Why does this utterly bizarre system persist, because of Britishness! We’re uncomfortable talking about money as a nation anyway. We’re a country where its considered rude to ask someone what their job is! This is considered an ice breaker in most countries, not a taboo subject. So yes, it seems garish in the bastion of Britishness that is the pub to just tell people the prices for your beer.

               Mainly I think the culprit is the British urge to ‘not make a fuss’. Ask the server how much the beer is? Absolutely not, that’s making a fuss  so we just order the beer and quietly hope it’s not ridiculously overpriced. If it is overpriced do we refuse to pay and ask for something else? No that’d be making a fuss., we smile and head back to table and complain to my friends in a hushed tone “£7.20 for a can of neck oil!”. If we’re particularly annoyed we might deploy the ultimate British expression of disgust, an audible tut!

2 thoughts on “How Much? Why we don’t ask for the price

  1. Here here! Here in New England we have the same issue, almost to the very T. Pubs not advertising, bills coming that sock you in the jaw. I tweeted recently that for me at least the bloom is off the rose. Friend and I went into our local pub more than a while back when such things were indeed normal. Tasted through several pints and got handed a bar tab of over $90. The delicious and exciting lineups of amazing craft beers can’t really make up for the ridiculous prices. Now quarantine has shown us that comparing prices buying from liquor stores and drinking at home has saved us so much money we can’t really ignore it.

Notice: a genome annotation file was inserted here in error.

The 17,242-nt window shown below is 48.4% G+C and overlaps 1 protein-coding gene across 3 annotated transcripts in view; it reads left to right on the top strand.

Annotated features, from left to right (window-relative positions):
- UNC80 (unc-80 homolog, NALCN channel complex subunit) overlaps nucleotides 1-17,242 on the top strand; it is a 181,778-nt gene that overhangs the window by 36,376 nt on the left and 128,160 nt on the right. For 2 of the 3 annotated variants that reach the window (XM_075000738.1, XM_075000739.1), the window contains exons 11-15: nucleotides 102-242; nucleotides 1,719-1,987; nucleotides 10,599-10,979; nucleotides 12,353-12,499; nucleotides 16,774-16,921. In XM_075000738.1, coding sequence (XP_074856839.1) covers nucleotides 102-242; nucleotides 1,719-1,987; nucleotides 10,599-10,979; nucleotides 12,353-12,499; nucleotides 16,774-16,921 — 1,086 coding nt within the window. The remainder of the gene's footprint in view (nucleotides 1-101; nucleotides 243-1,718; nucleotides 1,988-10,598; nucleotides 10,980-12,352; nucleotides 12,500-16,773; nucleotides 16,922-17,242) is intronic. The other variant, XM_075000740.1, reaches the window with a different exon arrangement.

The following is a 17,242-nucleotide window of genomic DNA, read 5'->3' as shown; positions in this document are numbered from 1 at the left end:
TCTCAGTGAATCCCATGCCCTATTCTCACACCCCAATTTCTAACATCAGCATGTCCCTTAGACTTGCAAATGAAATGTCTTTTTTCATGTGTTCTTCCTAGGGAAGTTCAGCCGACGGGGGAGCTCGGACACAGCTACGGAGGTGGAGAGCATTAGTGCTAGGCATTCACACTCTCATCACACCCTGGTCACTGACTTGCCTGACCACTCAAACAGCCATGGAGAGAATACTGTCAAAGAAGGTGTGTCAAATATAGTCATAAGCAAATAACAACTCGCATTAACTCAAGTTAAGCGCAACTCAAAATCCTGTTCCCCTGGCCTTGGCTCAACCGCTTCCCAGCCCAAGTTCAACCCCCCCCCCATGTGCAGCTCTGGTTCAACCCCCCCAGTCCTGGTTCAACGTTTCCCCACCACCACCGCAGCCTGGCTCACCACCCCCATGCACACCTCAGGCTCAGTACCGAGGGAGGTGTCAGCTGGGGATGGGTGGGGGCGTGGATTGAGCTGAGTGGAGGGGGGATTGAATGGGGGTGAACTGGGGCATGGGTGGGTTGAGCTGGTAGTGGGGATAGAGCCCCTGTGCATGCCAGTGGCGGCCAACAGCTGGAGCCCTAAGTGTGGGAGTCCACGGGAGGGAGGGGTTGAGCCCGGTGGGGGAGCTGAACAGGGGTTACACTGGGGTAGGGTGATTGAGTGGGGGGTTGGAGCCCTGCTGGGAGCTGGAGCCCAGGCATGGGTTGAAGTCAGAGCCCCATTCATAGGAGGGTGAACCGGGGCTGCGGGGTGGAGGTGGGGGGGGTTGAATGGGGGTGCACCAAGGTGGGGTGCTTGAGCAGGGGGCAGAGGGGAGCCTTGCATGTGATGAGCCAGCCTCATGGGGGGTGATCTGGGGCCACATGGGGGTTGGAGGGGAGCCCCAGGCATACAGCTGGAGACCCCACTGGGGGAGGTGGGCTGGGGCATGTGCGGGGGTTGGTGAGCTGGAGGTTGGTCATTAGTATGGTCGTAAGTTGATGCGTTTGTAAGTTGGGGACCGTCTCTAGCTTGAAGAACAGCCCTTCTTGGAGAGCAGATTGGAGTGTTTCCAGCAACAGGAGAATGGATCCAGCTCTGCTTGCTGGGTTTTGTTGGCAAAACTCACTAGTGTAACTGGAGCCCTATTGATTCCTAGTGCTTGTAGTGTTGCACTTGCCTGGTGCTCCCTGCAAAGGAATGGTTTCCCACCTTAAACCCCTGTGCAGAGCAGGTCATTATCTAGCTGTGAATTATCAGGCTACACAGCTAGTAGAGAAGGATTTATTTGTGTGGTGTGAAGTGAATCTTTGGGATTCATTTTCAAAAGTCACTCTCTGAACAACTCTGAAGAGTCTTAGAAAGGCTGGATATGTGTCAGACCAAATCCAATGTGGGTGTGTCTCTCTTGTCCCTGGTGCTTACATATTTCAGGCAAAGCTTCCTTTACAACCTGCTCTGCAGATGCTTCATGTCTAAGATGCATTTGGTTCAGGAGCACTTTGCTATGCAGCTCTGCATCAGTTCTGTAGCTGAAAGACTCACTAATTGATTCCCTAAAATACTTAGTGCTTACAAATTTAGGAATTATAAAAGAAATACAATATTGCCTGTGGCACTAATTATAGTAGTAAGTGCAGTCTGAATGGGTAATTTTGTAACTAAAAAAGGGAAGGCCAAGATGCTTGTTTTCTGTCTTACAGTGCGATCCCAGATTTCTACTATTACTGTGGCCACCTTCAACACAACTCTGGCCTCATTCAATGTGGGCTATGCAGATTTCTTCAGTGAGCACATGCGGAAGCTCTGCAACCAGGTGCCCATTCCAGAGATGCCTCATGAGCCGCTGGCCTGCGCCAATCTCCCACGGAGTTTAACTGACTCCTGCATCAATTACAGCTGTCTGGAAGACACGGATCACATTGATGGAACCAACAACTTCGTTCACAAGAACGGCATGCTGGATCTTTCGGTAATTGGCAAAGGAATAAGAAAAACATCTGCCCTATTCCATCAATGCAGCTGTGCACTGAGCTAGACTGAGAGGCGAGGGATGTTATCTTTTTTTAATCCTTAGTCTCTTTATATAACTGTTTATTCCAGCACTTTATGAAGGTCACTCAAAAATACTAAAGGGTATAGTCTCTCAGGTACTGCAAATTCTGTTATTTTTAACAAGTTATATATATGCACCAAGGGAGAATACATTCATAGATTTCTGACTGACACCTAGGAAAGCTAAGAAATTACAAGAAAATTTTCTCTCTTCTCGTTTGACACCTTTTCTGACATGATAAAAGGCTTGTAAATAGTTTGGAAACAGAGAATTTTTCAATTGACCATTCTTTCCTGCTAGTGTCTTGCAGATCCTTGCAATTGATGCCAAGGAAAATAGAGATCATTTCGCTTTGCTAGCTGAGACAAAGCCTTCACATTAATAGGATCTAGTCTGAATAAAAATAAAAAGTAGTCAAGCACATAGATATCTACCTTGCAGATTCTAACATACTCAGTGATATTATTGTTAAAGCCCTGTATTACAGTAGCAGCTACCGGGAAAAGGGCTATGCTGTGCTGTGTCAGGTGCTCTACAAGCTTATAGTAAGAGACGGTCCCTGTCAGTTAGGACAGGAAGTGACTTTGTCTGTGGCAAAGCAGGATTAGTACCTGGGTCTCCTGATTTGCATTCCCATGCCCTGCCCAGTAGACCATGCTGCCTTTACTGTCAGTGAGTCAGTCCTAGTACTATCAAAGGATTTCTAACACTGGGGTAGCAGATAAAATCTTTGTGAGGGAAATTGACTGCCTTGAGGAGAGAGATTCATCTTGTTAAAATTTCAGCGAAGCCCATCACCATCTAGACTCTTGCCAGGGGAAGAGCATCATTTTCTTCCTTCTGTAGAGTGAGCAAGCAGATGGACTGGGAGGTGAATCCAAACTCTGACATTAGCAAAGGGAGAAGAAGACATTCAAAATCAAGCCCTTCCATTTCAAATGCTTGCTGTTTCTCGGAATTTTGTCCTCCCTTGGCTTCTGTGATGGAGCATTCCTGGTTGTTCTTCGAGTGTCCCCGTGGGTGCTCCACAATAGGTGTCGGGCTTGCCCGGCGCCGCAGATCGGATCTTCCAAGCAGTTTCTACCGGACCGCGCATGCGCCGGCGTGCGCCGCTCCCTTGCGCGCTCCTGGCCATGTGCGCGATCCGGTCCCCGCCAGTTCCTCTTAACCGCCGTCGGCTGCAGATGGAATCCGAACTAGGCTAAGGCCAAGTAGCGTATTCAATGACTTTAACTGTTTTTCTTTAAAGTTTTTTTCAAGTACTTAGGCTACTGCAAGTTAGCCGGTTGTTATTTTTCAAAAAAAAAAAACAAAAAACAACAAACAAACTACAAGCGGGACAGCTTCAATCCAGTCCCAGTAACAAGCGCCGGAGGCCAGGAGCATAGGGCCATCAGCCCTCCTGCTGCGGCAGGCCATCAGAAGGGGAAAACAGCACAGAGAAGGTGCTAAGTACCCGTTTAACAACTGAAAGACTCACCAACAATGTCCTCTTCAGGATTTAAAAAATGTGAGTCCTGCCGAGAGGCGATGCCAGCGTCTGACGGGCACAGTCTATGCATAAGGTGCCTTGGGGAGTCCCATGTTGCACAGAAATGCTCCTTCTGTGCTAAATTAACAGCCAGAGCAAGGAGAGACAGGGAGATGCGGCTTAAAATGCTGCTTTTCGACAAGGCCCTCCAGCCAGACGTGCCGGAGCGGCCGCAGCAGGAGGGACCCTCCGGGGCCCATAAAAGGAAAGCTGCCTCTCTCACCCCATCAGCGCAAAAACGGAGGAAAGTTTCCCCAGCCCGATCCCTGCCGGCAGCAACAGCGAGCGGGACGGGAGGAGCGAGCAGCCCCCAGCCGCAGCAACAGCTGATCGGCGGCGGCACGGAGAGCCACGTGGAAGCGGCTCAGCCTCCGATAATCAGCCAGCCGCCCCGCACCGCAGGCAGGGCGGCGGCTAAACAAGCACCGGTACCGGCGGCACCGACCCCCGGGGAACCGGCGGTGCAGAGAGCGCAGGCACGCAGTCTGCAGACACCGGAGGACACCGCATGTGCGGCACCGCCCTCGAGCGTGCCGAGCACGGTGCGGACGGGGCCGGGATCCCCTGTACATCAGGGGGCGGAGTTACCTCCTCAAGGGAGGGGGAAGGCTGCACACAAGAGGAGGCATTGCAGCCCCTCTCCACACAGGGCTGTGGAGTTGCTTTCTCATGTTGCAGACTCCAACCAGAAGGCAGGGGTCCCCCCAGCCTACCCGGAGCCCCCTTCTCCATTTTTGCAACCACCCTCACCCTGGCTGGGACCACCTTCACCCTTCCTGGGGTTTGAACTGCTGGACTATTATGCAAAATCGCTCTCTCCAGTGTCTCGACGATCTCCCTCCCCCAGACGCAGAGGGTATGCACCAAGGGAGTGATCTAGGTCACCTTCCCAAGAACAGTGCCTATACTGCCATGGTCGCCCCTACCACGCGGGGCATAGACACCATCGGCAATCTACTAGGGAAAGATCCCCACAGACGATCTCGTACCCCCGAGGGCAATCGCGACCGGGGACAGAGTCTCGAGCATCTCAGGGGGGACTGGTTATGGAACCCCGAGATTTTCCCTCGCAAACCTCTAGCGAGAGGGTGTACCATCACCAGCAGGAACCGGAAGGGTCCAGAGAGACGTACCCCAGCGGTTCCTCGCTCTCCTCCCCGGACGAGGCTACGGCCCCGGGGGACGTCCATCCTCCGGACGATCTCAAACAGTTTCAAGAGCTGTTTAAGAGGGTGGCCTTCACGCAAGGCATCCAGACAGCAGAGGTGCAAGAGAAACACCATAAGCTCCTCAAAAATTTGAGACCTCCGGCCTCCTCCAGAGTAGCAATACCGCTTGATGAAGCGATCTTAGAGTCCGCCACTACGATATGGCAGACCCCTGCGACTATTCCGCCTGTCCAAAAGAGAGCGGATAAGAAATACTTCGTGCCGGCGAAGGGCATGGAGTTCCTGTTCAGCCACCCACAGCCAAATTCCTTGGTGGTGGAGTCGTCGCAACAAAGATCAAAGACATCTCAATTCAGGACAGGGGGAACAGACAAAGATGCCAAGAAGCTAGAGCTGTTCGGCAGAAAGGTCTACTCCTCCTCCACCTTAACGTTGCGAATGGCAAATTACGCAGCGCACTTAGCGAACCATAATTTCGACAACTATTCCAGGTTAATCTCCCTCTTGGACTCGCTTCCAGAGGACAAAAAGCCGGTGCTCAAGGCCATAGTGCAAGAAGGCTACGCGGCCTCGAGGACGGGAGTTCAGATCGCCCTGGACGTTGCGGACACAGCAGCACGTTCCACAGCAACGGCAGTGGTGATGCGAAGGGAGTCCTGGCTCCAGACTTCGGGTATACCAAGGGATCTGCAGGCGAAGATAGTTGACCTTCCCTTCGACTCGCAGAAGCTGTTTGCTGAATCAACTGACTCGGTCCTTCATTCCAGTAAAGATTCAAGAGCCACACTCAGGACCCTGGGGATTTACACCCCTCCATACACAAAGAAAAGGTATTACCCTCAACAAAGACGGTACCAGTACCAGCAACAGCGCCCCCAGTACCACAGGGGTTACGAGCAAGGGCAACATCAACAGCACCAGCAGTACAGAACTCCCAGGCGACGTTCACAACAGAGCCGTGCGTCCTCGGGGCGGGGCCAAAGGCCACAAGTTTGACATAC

2. I got a round in once at an unfamiliar bar – without much choice on draught, so a couple of us were on bottles – and was absolutely convinced I’d been overcharged, possibly by a tenner (the price I’d paid seemed ludicrous). It put a bit of a dent in the evening, as we spent the next quarter of an hour talking about it. Eventually I went back to the bar and – with some difficulty – got the bartender to talk me through what I’d been charged; it turned out they had got it right the first time, and it was a combination of slightly-silly pricing on the draught and absolute pisstakes on the bottles. It is ridiculous that we have to go through this kind of rigmarole.

    The other offender that comes to mind is Sam Smith’s. These days you wouldn’t go to a Sam’s pub for a cheap drink anyway, but even when the draught beers were going cheap they were making it back on bottles. Last time I was in the Lyceum (central London, admittedly) I spotted a bottle of Stingo in the fridge and decided on the spur of the moment that I’d have that. I swear the bartender opened the fridge, took the bottle out and opened it in a single movement; she’d certainly got the cap off before I managed to ask her how much it was. It was £12.60. Lovely beer, but never again!